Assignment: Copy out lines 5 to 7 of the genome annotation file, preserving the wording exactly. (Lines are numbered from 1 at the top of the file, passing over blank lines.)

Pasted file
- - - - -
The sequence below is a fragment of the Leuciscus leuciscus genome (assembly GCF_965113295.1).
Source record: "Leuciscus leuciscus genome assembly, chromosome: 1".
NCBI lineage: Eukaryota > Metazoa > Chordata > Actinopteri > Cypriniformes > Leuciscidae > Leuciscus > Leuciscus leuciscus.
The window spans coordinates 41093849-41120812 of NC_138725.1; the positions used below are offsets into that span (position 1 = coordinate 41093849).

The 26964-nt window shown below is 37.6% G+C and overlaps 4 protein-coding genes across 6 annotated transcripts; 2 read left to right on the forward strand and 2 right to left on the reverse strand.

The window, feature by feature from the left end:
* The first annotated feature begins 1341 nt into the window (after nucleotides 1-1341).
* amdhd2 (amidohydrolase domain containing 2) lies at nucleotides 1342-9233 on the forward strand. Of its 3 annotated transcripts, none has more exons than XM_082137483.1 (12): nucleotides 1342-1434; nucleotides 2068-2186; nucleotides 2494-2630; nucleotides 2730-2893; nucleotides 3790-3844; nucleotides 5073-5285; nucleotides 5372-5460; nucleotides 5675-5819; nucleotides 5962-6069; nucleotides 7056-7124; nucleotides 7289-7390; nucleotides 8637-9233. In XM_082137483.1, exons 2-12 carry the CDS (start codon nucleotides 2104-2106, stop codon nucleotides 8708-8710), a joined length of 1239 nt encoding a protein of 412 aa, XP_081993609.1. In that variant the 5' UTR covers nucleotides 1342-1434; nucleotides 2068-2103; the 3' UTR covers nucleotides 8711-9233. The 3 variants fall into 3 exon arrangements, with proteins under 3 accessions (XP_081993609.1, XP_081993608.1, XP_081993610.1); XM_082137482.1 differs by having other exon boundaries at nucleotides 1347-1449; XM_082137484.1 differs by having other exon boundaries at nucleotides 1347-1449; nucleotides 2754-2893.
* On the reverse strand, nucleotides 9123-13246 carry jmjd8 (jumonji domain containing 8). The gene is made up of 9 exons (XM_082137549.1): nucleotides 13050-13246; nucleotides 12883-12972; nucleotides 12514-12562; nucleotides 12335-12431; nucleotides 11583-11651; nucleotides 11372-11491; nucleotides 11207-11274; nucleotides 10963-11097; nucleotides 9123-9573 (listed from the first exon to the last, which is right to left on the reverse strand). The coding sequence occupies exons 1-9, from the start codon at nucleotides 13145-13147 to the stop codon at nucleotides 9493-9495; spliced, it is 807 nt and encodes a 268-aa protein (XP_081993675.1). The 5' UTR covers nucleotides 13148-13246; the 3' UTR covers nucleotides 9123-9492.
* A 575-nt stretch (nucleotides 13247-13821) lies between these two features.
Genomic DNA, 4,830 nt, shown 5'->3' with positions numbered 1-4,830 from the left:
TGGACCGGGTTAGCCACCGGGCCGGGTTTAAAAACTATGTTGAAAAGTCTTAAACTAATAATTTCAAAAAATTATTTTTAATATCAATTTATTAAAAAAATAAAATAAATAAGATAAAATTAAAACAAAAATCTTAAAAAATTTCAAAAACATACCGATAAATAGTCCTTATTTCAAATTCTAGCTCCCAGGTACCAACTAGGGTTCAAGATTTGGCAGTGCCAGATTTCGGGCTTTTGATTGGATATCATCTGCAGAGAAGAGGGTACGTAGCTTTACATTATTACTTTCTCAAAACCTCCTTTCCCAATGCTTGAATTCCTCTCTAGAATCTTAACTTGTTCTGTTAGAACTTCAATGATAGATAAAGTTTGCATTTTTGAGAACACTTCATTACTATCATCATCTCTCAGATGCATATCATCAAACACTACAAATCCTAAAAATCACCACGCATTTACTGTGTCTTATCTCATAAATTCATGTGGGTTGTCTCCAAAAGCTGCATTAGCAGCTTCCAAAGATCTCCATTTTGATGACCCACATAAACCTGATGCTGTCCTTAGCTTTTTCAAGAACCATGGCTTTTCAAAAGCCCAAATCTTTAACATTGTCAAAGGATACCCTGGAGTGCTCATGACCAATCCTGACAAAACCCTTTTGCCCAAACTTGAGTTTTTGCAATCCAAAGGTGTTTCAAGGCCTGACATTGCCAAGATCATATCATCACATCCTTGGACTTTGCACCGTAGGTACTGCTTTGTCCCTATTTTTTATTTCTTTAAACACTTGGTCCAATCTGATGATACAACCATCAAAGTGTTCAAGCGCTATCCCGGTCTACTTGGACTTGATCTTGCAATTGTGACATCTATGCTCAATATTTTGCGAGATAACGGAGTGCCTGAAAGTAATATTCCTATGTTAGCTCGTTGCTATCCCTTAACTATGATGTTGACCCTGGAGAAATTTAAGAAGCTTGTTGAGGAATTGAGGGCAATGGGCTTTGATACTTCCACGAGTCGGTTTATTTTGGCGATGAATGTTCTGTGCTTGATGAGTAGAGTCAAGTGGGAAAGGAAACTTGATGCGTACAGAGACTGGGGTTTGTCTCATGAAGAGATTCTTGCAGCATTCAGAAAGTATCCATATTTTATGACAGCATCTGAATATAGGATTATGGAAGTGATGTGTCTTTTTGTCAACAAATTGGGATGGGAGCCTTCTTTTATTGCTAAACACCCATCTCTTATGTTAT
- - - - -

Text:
The 26964-nt window shown below is 37.6% G+C and overlaps 4 protein-coding genes across 6 annotated transcripts; 2 read left to right on the forward strand and 2 right to left on the reverse strand.

The window, feature by feature from the left end:
* The first annotated feature begins 1341 nt into the window (after nucleotides 1-1341).